SSC Meetups Everywhere: Warsaw, Poland 2019-09-14T05:24:16.061Z · score: 0 (0 votes)
SSC Meetups Everywhere: Wellington, New Zealand 2019-09-14T05:17:28.055Z · score: 0 (0 votes)
SSC Meetups Everywhere: West Lafayette, IN 2019-09-14T05:11:28.211Z · score: 0 (0 votes)
SSC Meetups Everywhere: Zurich, Switzerland 2019-09-14T05:03:43.295Z · score: 0 (0 votes)
Rationality Exercises Prize of September 2019 ($1,000) 2019-09-11T00:19:51.488Z · score: 90 (25 votes)
Stories About Progress 2019-09-08T23:07:10.443Z · score: 32 (10 votes)
Political Violence and Distraction Theories 2019-09-06T20:21:23.801Z · score: 19 (8 votes)
Stories About Education 2019-09-04T19:53:47.637Z · score: 42 (17 votes)
Stories About Academia 2019-09-02T18:40:00.106Z · score: 33 (21 votes)
Peter Thiel/Eric Weinstein Transcript on Growth, Violence, and Stories 2019-08-31T02:44:16.833Z · score: 72 (30 votes)
AI Alignment Writing Day Roundup #1 2019-08-30T01:26:05.485Z · score: 34 (14 votes)
Why so much variance in human intelligence? 2019-08-22T22:36:55.499Z · score: 56 (21 votes)
Announcement: Writing Day Today (Thursday) 2019-08-22T04:48:38.086Z · score: 32 (12 votes)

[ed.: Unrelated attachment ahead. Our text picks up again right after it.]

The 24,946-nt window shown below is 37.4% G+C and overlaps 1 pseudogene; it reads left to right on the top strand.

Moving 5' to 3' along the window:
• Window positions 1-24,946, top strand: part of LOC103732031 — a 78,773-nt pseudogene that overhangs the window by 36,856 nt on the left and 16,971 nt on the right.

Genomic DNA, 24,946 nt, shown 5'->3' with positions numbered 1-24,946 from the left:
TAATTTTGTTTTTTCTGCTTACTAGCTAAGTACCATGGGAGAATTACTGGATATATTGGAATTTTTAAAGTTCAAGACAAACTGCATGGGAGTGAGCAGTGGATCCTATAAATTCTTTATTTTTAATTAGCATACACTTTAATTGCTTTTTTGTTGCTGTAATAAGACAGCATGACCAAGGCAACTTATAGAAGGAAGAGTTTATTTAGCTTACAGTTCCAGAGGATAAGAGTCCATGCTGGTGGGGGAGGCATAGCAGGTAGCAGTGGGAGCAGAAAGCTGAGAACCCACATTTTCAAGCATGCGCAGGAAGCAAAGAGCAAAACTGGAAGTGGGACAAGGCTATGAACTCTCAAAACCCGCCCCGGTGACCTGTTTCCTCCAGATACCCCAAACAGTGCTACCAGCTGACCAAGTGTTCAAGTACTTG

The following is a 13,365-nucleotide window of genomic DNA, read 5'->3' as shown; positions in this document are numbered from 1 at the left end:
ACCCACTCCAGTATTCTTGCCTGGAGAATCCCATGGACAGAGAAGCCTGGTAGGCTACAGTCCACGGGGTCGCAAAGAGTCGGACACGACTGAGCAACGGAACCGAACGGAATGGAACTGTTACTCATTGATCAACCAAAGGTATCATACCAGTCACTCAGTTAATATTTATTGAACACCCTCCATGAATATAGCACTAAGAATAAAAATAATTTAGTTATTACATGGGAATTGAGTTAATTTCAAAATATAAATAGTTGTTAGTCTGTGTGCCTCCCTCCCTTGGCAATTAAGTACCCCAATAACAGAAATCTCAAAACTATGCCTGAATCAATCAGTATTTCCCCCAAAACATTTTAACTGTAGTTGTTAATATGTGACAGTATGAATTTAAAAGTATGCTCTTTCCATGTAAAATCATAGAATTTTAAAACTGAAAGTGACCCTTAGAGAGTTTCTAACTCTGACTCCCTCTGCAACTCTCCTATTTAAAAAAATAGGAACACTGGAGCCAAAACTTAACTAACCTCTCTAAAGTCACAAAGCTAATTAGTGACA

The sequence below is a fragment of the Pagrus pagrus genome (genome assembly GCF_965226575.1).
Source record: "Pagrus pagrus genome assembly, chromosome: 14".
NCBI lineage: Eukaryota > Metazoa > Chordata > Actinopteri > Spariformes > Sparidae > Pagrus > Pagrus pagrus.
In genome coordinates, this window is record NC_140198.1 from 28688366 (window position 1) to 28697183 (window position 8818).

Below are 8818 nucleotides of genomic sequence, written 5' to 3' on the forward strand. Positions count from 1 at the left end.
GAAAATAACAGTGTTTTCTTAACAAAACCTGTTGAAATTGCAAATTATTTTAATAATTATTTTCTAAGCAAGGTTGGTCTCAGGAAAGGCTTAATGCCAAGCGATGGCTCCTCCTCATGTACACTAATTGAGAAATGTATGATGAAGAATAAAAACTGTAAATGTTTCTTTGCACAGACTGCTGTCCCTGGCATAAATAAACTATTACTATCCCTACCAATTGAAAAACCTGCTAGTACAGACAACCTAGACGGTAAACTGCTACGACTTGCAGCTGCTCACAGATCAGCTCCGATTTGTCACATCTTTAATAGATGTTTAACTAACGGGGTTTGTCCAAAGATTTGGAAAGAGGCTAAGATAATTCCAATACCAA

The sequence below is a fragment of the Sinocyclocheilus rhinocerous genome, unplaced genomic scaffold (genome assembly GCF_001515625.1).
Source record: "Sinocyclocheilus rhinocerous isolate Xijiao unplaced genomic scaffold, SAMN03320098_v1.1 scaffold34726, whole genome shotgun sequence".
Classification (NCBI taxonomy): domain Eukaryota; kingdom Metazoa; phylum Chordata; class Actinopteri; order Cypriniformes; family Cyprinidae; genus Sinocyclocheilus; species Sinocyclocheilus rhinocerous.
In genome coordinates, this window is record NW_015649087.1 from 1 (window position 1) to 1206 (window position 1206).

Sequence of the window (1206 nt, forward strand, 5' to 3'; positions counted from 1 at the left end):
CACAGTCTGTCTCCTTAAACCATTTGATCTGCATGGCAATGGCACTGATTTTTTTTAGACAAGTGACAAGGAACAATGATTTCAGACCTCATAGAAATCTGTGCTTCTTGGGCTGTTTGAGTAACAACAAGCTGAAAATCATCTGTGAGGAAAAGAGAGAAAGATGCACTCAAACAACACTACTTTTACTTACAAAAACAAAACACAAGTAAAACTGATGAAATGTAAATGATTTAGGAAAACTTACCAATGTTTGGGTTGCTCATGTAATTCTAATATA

"Can We Survive Technology" by von Neumann 2019-08-18T18:58:54.929Z · score: 35 (11 votes)
A Key Power of the President is to Coordinate the Execution of Existing Concrete Plans 2019-07-16T05:06:50.397Z · score: 117 (36 votes)
Bystander effect false? 2019-07-12T06:30:02.277Z · score: 19 (10 votes)
The Hacker Learns to Trust 2019-06-22T00:27:55.298Z · score: 81 (24 votes)
Welcome to LessWrong! 2019-06-14T19:42:26.128Z · score: 109 (63 votes)
Von Neumann’s critique of automata theory and logic in computer science 2019-05-26T04:14:24.509Z · score: 30 (11 votes)
Ed Boyden on the State of Science 2019-05-13T01:54:37.835Z · score: 64 (16 votes)


Comment by benito on Blog Post Day (Unofficial) · 2020-02-18T20:44:10.264Z · score: 3 (2 votes) · LW · GW

Sure thing, I'll write a blogpost that day.

Comment by benito on What Money Cannot Buy · 2020-02-03T23:52:58.235Z · score: 6 (3 votes) · LW · GW

This seems like a very important point to me, I'm glad it's been written down clearly and concretely. Curated.

Comment by benito on AI Alignment 2018-19 Review · 2020-02-02T02:06:46.976Z · score: 9 (4 votes) · LW · GW

Curated. This sort of review work is crucial for making common records of what progress has been made, so thank you for putting in the work to make it.

Comment by benito on REVISED: A drowning child is hard to find · 2020-02-01T08:12:13.175Z · score: 7 (3 votes) · LW · GW